And I remembered all the people who showed me kindness and understanding, and smiled at me and said, “Oh, I remember those days!”
I hesitated–should I interfere? Would she see it as meddling?
“Would your little girl like this bunny?” I asked her.
Now she hesitated. “Yes…” and I could see…(but why was I giving them the bunny?) “Yes…” she said, and smiled.
In that second, I realized the little girl already had a lovey, a small white stuffed unicorn she clutched fiercely to her chest. “Robin (my daughter) loves unicorns,” I thought. I realized the child would like the bunny, but the unicorn was special. It would simply be a surfeit of stuffed toys.
Suddenly, the older brother appeared, about five. He saw my hand, hovering with a bunny. Something in his eyes…..
“Would your little boy like the bunny?” I asked her.
She hesitated, we both did. Boys are tough. It’s sometimes harder for a boy to show tenderness. You never know when a bunny is a ‘baby’ thing, especially with a younger sister present, when a fluffy toy will draw a sneer.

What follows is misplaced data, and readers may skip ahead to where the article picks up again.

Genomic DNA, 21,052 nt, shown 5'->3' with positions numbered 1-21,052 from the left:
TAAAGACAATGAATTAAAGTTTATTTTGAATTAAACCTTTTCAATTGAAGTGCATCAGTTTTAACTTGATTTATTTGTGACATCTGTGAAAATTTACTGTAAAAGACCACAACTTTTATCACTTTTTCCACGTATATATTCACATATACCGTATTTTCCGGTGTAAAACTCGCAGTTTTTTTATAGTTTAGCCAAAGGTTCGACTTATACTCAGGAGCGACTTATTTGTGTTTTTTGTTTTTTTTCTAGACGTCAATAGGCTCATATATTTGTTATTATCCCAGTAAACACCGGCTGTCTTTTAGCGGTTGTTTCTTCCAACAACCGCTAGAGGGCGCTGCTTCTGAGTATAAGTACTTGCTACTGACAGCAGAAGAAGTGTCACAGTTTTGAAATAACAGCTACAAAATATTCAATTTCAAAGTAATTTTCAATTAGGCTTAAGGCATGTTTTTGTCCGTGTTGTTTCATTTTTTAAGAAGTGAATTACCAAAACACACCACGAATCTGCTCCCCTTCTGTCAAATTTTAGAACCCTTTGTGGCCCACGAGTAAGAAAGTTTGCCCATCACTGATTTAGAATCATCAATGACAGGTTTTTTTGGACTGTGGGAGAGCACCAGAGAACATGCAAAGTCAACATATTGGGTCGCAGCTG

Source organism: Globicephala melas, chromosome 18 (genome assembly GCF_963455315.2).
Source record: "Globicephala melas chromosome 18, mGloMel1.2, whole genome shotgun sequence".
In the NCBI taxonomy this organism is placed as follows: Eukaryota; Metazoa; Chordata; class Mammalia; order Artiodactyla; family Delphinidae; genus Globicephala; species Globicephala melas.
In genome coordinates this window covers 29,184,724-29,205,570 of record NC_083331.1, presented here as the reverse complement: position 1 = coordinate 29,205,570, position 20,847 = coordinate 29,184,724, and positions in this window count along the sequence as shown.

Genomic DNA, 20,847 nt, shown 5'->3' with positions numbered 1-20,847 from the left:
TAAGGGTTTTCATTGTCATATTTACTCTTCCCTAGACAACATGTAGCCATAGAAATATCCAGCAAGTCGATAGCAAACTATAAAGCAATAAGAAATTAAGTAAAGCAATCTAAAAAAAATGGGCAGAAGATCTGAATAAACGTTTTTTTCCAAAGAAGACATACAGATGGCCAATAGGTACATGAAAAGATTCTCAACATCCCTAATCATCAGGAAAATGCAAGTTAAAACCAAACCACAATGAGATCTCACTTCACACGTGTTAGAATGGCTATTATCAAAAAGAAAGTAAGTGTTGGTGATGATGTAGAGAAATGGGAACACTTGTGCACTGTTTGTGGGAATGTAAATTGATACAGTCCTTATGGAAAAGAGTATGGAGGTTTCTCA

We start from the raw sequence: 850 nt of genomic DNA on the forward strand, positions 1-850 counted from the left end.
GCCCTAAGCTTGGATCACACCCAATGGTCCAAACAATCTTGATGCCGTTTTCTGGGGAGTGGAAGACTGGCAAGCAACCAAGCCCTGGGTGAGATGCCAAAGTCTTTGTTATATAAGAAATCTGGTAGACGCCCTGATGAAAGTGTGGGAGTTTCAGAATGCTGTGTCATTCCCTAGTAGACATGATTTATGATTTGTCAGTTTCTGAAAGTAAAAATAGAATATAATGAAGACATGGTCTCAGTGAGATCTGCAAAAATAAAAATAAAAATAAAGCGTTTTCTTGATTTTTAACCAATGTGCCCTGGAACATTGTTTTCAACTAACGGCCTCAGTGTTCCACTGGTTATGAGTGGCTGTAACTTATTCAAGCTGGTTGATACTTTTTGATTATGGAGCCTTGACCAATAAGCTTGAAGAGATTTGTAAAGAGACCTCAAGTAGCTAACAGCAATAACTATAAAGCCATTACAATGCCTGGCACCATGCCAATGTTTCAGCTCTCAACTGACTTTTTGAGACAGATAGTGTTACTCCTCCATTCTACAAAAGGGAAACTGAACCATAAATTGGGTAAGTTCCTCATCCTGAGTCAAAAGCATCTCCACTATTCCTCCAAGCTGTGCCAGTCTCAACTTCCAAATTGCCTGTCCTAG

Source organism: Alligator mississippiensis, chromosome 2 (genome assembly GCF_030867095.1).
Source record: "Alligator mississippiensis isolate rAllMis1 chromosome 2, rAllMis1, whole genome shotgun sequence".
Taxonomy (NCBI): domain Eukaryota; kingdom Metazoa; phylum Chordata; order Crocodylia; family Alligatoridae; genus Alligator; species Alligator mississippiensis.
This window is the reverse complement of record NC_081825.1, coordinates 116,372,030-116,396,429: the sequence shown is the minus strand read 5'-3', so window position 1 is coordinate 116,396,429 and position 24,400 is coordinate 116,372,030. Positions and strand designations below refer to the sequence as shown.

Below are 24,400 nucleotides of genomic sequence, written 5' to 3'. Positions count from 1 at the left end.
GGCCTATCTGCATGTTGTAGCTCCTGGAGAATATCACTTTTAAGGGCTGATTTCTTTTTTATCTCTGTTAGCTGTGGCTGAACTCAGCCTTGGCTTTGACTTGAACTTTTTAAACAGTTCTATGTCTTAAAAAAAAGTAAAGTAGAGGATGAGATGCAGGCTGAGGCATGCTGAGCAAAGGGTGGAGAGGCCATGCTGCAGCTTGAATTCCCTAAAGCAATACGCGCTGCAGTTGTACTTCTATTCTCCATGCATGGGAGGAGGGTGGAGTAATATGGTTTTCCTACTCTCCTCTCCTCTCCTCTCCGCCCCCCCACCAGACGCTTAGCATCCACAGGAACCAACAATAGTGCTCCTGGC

As I turned to the children, my hand still out with the bunny, his eyes caught the bunny–and his face lit up.
“Ohhhhh, a bunny!!!” he cried. My outstretched hands met his before either of us could think. He clutched the little toy to his chest and hugged it fiercely.
Mom and I looked at each other and smiled, and we all moved on. Best two dollars I ever spent.
I know now that I didn’t “leave Melinda behind”, nor Julie, nor Roma, nor others. Their friendships are sacred to me. It’s possible that Jessica will remain an acquaintance, even though, since her words once helped me make it through a hard day, she will always seem like more than that to me.
It may be our paths won’t ever cross again.
I also know there are new ‘angels’ here in Santa Rosa, and Petaluma, and Sebastopol. The scene at Atlas Coffee Company, next door to my studio in the arts district, is stinkin’ rich with angels and small miracles. There are old friends rediscovered in Benecia, and in Castro Valley, and Santa Rosa itself.But every day, they are all in my heart.
Make new friends. But keep the old. One is silver, and the other, gold.
And every one is a miracle to me.